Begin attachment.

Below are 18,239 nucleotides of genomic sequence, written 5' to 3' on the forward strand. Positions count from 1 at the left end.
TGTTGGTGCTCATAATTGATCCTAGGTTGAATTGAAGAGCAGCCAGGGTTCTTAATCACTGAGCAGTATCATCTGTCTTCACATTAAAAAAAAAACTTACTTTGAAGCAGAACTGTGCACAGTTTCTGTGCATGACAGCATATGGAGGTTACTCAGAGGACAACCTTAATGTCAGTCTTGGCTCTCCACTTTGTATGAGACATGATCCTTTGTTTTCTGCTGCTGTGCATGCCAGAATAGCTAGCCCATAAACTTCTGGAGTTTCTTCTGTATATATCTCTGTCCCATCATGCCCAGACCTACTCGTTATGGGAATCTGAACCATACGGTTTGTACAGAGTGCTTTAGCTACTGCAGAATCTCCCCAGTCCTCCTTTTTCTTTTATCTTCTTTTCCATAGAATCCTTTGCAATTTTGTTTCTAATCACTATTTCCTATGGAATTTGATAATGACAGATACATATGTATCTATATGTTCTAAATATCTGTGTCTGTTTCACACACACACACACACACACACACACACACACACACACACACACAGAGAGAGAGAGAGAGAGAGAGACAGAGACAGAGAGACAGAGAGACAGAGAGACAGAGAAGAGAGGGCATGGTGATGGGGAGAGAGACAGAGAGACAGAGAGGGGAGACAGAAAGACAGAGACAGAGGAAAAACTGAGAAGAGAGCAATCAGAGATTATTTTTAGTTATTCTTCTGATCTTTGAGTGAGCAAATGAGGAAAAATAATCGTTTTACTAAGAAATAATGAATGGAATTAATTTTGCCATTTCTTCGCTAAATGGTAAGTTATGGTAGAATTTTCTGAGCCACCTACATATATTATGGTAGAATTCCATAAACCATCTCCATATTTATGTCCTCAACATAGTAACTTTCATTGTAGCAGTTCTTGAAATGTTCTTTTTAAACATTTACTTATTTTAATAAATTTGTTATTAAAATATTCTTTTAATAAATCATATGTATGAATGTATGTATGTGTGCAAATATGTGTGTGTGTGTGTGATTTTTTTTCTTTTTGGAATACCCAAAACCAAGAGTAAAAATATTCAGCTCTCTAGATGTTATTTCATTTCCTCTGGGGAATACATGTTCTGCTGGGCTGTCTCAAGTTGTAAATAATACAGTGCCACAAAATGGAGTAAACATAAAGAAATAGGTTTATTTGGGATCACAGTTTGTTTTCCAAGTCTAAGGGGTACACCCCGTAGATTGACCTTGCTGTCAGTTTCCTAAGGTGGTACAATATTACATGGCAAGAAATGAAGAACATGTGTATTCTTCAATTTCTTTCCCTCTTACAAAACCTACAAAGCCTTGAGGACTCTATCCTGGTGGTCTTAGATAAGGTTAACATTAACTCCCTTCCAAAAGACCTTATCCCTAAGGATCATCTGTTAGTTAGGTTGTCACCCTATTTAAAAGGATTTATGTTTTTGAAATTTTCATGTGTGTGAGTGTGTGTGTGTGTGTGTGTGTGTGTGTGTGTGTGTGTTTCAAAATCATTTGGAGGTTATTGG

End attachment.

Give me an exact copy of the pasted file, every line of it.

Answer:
Below are 18,239 nucleotides of genomic sequence, written 5' to 3' on the forward strand. Positions count from 1 at the left end.
TGTTGGTGCTCATAATTGATCCTAGGTTGAATTGAAGAGCAGCCAGGGTTCTTAATCACTGAGCAGTATCATCTGTCTTCACATTAAAAAAAAAACTTACTTTGAAGCAGAACTGTGCACAGTTTCTGTGCATGACAGCATATGGAGGTTACTCAGAGGACAACCTTAATGTCAGTCTTGGCTCTCCACTTTGTATGAGACATGATCCTTTGTTTTCTGCTGCTGTGCATGCCAGAATAGCTAGCCCATAAACTTCTGGAGTTTCTTCTGTATATATCTCTGTCCCATCATGCCCAGACCTACTCGTTATGGGAATCTGAACCATACGGTTTGTACAGAGTGCTTTAGCTACTGCAGAATCTCCCCAGTCCTCCTTTTTCTTTTATCTTCTTTTCCATAGAATCCTTTGCAATTTTGTTTCTAATCACTATTTCCTATGGAATTTGATAATGACAGATACATATGTATCTATATGTTCTAAATATCTGTGTCTGTTTCACACACACACACACACACACACACACACACACACACACACACACAGAGAGAGAGAGAGAGAGAGAGACAGAGACAGAGAGACAGAGAGACAGAGAGACAGAGAAGAGAGGGCATGGTGATGGGGAGAGAGACAGAGAGACAGAGAGGGGAGACAGAAAGACAGAGACAGAGGAAAAACTGAGAAGAGAGCAATCAGAGATTATTTTTAGTTATTCTTCTGATCTTTGAGTGAGCAAATGAGGAAAAATAATCGTTTTACTAAGAAATAATGAATGGAATTAATTTTGCCATTTCTTCGCTAAATGGTAAGTTATGGTAGAATTTTCTGAGCCACCTACATATATTATGGTAGAATTCCATAAACCATCTCCATATTTATGTCCTCAACATAGTAACTTTCATTGTAGCAGTTCTTGAAATGTTCTTTTTAAACATTTACTTATTTTAATAAATTTGTTATTAAAATATTCTTTTAATAAATCATATGTATGAATGTATGTATGTGTGCAAATATGTGTGTGTGTGTGTGATTTTTTTTCTTTTTGGAATACCCAAAACCAAGAGTAAAAATATTCAGCTCTCTAGATGTTATTTCATTTCCTCTGGGGAATACATGTTCTGCTGGGCTGTCTCAAGTTGTAAATAATACAGTGCCACAAAATGGAGTAAACATAAAGAAATAGGTTTATTTGGGATCACAGTTTGTTTTCCAAGTCTAAGGGGTACACCCCGTAGATTGACCTTGCTGTCAGTTTCCTAAGGTGGTACAATATTACATGGCAAGAAATGAAGAACATGTGTATTCTTCAATTTCTTTCCCTCTTACAAAACCTACAAAGCCTTGAGGACTCTATCCTGGTGGTCTTAGATAAGGTTAACATTAACTCCCTTCCAAAAGACCTTATCCCTAAGGATCATCTGTTAGTTAGGTTGTCACCCTATTTAAAAGGATTTATGTTTTTGAAATTTTCATGTGTGTGAGTGTGTGTGTGTGTGTGTGTGTGTGTGTGTGTGTGTGTTTCAAAATCATTTGGAGGTTATTGG